Iran, Armenia, Georgia to Expand Power Coop.

Iran, Armenia, Georgia  to Expand Power Coop.Iran, Armenia, Georgia  to Expand Power Coop.

A trilateral contract will be signed in the near future between Iran, Armenia, and Georgia for power exchange between the neighboring countries, said deputy energy minister following a meeting with his Georgian counterpart in Tehran.

The energy ministry is willing to expand cooperation with Georgia in power sector, Houshang Falahatian said, adding that his ministry is ready to provide investment, construct power plants, and establish power transfer lines in Georgia.

Iran will construct hydropower plants and transmission lines in Georgia provided Georgian experts conduct feasibility assessment and propose their pricing formula as well as purchasing conditions.

Georgia's energy minister has no involvement in hydropower projects, Georgian deputy energy minister, Miriam Valishvili, said after the meeting. Hydropower plants are constructed by private companies, Valishvili noted, expressing hope that Iranian firms, which have not so far participated in Georgian power tenders will have a stronger participation in such projects.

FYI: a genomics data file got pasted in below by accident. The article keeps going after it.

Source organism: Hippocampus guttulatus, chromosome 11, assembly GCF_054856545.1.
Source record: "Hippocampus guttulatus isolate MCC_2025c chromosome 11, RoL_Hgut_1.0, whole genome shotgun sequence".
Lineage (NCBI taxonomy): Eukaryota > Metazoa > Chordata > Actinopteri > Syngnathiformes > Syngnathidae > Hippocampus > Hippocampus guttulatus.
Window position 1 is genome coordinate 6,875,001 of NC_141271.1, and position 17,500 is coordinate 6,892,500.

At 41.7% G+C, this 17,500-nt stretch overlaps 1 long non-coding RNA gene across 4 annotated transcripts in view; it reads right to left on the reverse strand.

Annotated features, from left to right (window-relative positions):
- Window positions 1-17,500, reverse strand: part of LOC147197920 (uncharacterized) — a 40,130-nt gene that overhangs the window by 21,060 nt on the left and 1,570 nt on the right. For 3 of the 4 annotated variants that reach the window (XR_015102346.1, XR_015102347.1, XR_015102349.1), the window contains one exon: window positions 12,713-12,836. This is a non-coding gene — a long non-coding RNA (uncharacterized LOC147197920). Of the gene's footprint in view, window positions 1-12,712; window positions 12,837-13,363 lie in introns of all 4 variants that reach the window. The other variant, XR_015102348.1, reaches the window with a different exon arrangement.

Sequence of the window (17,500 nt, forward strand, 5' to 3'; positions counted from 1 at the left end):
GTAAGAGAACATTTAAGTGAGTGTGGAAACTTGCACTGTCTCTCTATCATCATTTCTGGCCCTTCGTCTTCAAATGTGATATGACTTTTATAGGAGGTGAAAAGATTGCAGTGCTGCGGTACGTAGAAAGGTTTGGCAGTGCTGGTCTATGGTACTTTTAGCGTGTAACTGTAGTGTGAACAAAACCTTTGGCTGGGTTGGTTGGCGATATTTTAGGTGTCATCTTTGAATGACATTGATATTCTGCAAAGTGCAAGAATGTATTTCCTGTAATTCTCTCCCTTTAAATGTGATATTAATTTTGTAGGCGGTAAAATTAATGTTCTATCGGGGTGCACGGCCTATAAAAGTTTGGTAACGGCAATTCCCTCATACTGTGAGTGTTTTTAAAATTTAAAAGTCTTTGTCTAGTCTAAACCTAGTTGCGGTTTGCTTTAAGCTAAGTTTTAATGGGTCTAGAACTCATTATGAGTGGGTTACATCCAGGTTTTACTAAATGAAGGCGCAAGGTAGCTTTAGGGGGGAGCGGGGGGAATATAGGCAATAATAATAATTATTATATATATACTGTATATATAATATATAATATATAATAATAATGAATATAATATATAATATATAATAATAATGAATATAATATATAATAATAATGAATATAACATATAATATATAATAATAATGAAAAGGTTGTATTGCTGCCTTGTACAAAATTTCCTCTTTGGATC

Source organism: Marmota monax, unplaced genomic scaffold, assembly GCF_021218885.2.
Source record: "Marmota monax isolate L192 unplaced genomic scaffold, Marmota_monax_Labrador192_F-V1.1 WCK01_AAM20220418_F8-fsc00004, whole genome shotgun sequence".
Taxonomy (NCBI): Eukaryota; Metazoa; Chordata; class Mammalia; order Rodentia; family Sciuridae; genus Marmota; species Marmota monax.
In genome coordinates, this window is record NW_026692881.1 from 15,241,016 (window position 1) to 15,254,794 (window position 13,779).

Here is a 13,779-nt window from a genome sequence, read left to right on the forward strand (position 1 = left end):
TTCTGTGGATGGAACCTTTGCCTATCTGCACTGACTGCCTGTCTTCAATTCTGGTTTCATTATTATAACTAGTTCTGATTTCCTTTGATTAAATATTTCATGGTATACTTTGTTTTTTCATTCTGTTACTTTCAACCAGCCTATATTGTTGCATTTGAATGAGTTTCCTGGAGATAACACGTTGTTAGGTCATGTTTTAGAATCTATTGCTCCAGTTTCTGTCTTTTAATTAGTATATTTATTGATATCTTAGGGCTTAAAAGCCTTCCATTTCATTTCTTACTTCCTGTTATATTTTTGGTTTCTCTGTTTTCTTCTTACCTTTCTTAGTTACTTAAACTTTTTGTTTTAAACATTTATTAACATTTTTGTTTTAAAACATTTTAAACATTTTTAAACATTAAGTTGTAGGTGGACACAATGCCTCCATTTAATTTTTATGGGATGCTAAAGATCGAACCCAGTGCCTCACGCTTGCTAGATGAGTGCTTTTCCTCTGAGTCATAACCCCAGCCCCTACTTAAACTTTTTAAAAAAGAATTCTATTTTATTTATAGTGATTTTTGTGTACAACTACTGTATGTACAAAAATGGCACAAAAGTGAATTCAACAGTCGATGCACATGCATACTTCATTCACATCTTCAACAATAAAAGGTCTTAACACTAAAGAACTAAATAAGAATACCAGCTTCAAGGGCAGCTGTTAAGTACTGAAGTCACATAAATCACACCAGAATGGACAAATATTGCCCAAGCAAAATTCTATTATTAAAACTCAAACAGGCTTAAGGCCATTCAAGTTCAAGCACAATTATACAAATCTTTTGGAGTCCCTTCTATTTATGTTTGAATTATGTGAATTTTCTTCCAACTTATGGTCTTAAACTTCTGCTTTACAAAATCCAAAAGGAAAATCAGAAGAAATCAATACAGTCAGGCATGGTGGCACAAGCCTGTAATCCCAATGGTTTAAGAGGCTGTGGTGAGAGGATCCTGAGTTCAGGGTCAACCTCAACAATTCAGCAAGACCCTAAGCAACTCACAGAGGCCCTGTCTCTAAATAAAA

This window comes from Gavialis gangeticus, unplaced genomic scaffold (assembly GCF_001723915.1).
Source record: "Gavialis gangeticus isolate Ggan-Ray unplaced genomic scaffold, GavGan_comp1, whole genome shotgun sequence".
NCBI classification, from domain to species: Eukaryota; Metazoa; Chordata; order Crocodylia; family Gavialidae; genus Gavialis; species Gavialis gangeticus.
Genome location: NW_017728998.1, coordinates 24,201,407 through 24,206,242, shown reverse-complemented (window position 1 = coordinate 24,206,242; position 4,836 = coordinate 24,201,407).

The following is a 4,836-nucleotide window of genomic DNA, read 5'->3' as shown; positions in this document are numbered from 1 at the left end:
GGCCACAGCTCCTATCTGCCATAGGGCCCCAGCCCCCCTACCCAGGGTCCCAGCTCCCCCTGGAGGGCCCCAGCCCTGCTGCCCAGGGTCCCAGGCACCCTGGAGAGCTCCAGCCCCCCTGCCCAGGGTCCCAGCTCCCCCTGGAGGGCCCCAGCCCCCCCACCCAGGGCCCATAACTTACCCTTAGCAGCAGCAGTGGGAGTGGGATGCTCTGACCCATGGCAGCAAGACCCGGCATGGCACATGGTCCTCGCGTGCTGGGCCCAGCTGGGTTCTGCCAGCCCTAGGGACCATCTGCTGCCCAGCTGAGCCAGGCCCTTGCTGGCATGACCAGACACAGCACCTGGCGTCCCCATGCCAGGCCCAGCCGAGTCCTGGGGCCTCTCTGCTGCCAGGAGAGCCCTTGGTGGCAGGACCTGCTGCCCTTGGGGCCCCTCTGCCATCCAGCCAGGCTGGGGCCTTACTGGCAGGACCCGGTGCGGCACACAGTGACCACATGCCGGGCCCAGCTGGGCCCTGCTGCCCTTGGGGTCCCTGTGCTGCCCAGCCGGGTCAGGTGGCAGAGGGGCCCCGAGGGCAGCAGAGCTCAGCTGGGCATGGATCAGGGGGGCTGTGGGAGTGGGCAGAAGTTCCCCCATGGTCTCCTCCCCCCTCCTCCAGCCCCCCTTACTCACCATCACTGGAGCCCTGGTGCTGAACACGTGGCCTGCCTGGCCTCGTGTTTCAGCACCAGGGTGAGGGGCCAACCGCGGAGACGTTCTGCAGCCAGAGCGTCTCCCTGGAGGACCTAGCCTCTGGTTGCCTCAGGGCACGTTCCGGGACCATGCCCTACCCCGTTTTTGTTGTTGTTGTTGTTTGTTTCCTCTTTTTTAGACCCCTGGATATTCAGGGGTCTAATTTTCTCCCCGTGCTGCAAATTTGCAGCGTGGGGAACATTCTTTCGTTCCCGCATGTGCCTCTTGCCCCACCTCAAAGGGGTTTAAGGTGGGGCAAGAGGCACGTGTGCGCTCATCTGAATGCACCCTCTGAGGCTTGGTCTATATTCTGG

A 170- kilometer transfer line is being established in Armenia the funding for which will be provided by Iranian banks, in the form of loans, Falahatian added. The project has had a 10 percent progress so far, and is expected to be completed in the next two years.

A joint committee should be established between Iran, Armenia, and Georgia to assess energy cooperation potentials and make final decisions, Falahatian said. Valishvili also referred to an upcoming trilateral meeting to be held by Iran, Georgia and Azerbaijan later this year and said the meeting will provide a good chance to review investment opportunities in Georgia and Azerbaijan.

Iran’s electricity industry ranks 14th in the world and first in the Middle East in terms of power generation with an installed power generation capacity of 72,000 MW.

The country is the largest exporter and importer of electricity in the Middle East and exports electric power to Armenia, Pakistan, Turkey, Iraq, and Afghanistan. Azerbaijan and Armenia supply electricity to Iran under a swap agreement.

In November, 2014, Tehran and Yerevan finalized an agreement on the construction of a hydroelectric power plant in Armenia.  Iran has also invested $180 million in construction of Sangtuda-2 hydropower plant over the Vakhsh River, south of Dushanbe in Tajikistan. The plant is expected to generate one billion kilowatt hours of electricity per year and will be fully handed over to Tajikistan after being used by Iran for 12.5 years.

The first unit of Sangtuda-2 was inaugurated in 2011 by Iran’s then president, Mahmoud Ahmadinejad, and the second  by President Hassan Rouhani in September, 2014.